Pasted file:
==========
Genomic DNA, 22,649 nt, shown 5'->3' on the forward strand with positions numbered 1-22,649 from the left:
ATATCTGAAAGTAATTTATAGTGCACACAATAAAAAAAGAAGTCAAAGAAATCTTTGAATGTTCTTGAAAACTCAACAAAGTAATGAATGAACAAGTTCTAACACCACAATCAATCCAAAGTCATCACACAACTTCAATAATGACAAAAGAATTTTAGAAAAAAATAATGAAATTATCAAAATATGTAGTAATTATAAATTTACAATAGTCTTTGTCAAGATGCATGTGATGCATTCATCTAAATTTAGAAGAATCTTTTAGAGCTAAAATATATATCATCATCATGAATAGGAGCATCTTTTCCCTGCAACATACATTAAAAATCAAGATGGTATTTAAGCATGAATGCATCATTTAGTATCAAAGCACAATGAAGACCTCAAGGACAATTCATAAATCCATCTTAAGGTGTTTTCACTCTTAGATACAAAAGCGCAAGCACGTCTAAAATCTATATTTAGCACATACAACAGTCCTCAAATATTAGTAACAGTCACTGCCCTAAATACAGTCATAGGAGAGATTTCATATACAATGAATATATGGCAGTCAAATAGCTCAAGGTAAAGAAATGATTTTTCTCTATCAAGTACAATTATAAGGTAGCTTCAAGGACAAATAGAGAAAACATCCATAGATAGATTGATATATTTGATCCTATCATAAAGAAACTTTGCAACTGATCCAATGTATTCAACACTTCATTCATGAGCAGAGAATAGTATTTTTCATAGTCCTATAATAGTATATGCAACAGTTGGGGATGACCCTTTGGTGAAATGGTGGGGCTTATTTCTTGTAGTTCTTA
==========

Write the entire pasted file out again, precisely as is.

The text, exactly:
Genomic DNA, 22,649 nt, shown 5'->3' on the forward strand with positions numbered 1-22,649 from the left:
ATATCTGAAAGTAATTTATAGTGCACACAATAAAAAAAGAAGTCAAAGAAATCTTTGAATGTTCTTGAAAACTCAACAAAGTAATGAATGAACAAGTTCTAACACCACAATCAATCCAAAGTCATCACACAACTTCAATAATGACAAAAGAATTTTAGAAAAAAATAATGAAATTATCAAAATATGTAGTAATTATAAATTTACAATAGTCTTTGTCAAGATGCATGTGATGCATTCATCTAAATTTAGAAGAATCTTTTAGAGCTAAAATATATATCATCATCATGAATAGGAGCATCTTTTCCCTGCAACATACATTAAAAATCAAGATGGTATTTAAGCATGAATGCATCATTTAGTATCAAAGCACAATGAAGACCTCAAGGACAATTCATAAATCCATCTTAAGGTGTTTTCACTCTTAGATACAAAAGCGCAAGCACGTCTAAAATCTATATTTAGCACATACAACAGTCCTCAAATATTAGTAACAGTCACTGCCCTAAATACAGTCATAGGAGAGATTTCATATACAATGAATATATGGCAGTCAAATAGCTCAAGGTAAAGAAATGATTTTTCTCTATCAAGTACAATTATAAGGTAGCTTCAAGGACAAATAGAGAAAACATCCATAGATAGATTGATATATTTGATCCTATCATAAAGAAACTTTGCAACTGATCCAATGTATTCAACACTTCATTCATGAGCAGAGAATAGTATTTTTCATAGTCCTATAATAGTATATGCAACAGTTGGGGATGACCCTTTGGTGAAATGGTGGGGCTTATTTCTTGTAGTTCTTA